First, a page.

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Email: lori_greene@allegion.com, Blog: www.idighardware.com or www.ihatehardware.com


May 07 2019

QQ: Door Closers on Exterior Doors

Category: Door Closers,Quick QuestionLori @ 1:48 pm Comments (10)
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Emergency fire exit door and aluminum composite wall of warehouse.

Door closers are common on exterior doors – for security, weather, and to save moms everywhere from constantly having to yell, “Were you raised in a barn???”  The question is…

Is it a code requirement for non-fire-rated exterior doors to have door closers?

I have never seen this requirement in the model codes or referenced standards, BUT I did find it in the International Energy Conservation Code (IECC).  So the answer to the question depends on whether a specific jurisdiction has adopted an energy code, and whether that code requires exterior doors to be self-closing.

Here is the applicable paragraph from the 2018 IECC (which also requires a vestibule, with some exceptions):

C402.5.7 Vestibules. Building entrances shall be protected with an enclosed vestibule, with all doors opening into and out of the vestibule equipped with self-closing devices. Vestibules shall be designed so that in passing through the vestibule it is not necessary for the interior and exterior doors to open at the same time. The installation of one or more revolving doors in the building entrance shall not eliminate the requirement that a vestibule be provided on any doors adjacent to revolving doors.

According to this section of the IECC, vestibules are not required for the following locations:

  1. Buildings in Climate Zones 1 and 2 (click here for a map).
  2. Doors that are not intended for use by the public, such as doors to mechanical or electrical equipment rooms, or doors that are intended solely for employee use.
  3. Doors which open to the exterior directly from a sleeping unit or dwelling unit.
  4. Doors that open directly to the exterior from a space less than 3,000 square feet (298 m2) in area.
  5. Revolving doors.
  6. Doors used primarily movement of vehicles or material handling, and adjacent personnel doors.
  7. Doors that have an air curtain meeting the requirements of the IECC.

It’s unclear (at least to me) whether the doors in these exempt locations still have to be self-closing, but the IECC specifically says that these locations are exempt from the requirement for a vestibule.  The code does not state whether the doors are exempt from the requirement for a door closer, so normally that would mean that they are not exempt from that requirement.

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10 Responses to “QQ: Door Closers on Exterior Doors”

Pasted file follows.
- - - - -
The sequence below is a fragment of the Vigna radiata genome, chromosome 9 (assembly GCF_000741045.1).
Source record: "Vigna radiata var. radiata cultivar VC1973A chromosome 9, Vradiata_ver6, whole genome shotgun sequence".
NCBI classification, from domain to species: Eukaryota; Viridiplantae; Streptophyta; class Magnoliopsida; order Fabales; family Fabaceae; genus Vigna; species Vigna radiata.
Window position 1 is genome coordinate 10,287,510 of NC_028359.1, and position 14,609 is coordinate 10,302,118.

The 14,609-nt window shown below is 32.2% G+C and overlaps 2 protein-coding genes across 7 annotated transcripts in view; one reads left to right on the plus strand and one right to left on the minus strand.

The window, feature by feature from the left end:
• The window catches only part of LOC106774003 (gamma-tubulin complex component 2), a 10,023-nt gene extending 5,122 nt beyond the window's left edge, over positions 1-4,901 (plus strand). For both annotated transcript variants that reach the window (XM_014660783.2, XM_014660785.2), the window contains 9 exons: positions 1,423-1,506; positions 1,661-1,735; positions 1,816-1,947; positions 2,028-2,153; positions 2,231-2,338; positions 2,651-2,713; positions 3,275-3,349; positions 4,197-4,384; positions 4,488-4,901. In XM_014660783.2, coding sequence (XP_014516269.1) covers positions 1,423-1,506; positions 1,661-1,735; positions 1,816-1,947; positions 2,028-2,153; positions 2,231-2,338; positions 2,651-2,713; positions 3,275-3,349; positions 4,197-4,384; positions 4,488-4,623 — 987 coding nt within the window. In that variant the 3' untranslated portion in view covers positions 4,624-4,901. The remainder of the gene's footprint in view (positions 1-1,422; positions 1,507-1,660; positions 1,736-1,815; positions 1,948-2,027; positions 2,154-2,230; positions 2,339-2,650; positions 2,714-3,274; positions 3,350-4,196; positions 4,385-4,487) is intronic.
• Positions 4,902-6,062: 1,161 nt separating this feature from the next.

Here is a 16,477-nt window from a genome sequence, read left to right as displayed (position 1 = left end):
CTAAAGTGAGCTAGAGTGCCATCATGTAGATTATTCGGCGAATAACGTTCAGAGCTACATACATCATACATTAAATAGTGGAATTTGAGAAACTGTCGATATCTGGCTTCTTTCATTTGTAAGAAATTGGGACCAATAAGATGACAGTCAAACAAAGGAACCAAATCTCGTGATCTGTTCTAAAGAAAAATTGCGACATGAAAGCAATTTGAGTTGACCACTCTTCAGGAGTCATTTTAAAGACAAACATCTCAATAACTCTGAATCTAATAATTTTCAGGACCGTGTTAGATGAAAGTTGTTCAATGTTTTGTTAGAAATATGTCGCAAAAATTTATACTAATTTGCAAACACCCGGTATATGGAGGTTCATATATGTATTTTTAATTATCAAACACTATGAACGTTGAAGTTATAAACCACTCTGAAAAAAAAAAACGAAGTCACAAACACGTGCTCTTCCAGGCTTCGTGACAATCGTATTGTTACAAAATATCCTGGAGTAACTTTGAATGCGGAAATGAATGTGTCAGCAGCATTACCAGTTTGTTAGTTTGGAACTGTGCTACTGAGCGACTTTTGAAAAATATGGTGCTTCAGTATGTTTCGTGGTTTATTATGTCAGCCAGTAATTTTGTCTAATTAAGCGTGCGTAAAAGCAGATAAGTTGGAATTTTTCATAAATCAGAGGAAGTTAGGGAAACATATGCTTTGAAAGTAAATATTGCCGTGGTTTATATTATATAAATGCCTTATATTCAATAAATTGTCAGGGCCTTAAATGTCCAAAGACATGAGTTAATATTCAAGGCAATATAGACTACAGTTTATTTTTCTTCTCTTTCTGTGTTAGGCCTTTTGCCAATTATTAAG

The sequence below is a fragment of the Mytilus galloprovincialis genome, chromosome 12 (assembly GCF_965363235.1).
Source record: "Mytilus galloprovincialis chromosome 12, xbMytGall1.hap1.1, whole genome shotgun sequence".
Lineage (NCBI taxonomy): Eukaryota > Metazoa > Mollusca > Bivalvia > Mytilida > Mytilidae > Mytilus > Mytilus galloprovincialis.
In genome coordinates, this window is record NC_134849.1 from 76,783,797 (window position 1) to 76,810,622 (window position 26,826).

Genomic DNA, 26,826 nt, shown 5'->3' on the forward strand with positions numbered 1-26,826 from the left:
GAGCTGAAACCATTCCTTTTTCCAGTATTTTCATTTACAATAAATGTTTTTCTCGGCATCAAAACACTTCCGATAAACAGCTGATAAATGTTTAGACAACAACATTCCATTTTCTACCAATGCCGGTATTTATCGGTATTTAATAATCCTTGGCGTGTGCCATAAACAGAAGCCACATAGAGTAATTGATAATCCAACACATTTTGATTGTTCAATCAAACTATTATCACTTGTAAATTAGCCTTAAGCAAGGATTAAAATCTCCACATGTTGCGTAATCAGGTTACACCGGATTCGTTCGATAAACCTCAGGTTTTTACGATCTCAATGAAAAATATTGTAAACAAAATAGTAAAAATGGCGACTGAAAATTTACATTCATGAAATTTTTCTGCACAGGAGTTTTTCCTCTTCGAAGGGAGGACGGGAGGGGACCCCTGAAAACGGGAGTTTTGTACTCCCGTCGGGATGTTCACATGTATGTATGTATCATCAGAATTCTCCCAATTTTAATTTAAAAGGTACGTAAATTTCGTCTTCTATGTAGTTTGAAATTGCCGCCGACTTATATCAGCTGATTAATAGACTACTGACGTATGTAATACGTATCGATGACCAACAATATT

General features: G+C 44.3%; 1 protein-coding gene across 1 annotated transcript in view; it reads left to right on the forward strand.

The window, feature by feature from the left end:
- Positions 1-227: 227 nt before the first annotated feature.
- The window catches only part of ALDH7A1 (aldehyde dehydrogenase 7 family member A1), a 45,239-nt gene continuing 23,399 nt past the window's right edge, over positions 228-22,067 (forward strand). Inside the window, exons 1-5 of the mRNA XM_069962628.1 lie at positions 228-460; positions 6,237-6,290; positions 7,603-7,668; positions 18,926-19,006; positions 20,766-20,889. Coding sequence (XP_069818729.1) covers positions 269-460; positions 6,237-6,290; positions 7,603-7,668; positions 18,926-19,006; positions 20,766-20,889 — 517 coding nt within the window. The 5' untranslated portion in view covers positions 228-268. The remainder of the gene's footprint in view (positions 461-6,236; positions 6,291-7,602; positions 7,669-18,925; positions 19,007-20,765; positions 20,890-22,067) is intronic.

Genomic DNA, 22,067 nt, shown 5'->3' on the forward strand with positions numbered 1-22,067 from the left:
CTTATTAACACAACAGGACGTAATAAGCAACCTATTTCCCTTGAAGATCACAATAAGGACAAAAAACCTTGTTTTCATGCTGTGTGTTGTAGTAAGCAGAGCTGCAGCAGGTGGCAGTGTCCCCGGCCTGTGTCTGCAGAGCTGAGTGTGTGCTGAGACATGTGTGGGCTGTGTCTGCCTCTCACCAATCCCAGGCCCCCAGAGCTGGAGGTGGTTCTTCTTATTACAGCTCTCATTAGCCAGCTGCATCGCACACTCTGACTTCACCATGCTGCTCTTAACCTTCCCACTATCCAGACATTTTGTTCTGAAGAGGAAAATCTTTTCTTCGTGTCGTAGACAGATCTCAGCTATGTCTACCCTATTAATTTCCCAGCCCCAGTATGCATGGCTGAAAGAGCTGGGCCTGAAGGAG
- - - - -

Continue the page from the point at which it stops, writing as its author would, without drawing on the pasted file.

1. Paul DeBaggis says:

    Lori,
    Clearly the section you cited only applies to doors in vestibules, and the exceptions rule out a lot. Do non-vestibule exterior doors require closers? Not on this citation.
    Paul DeBaggis
    Certified Building Official

    • Lori says:

      Hi Paul –

      I do not see another code section that would require a door that is exempt from the vestibule requirement to be self-closing, and there is nothing in the Commentary about it. So is the intent of the energy code to allow doors to be left open if they are serving the spaces that are exempt from the vestibule requirement? What do you think? I really appreciate your insight.

      – Lori

  2. Eric says:

    Do you think the IECC will be referenced in the IBC in the near future?

    • Lori says:

      Hi Eric –

      It’s actually already referenced. Chapter 13 of the IBC (in its entirety) states:

      SECTION 1301 – GENERAL
      [E] 1301.1 Scope. This chapter governs the design and construction of buildings for energy efficiency.
      [E] 1301.1.1 Criteria. Buildings shall be designed and constructed in accordance with the International Energy Conservation Code.

      – Lori

  3. david sherpitis says:

    Florida SREF (State Rules for Educational Facilities) chapter 5 requires closers on doors subject to wind exposure

  4. alex sency says:

    the door closer will help keep it closed so the wind does not rip it off/damage it. it is well worth the money if that is the reason not to have a closer on an exterior door.

  5. Bryan says:

    We have an architectural firm that has to regularly be told that doors with exit devices need closers due to the inability to grasp the hardware and control the door swing. Shake my head every time!

  6. Dan says:

    A quick check shows only Nevada has adopted 2018 IECC. (Not checked if this list is accurate).
    https://www.energycodes.gov/state-code-adoption-tracking-analysis

    • Lori says:

      Hi Dan –

      It looks like that requirement has been in the IECC since the 2003 edition, so it would affect jurisdictions that have adopted past editions as well. Your link is a great resource!

      – Lori

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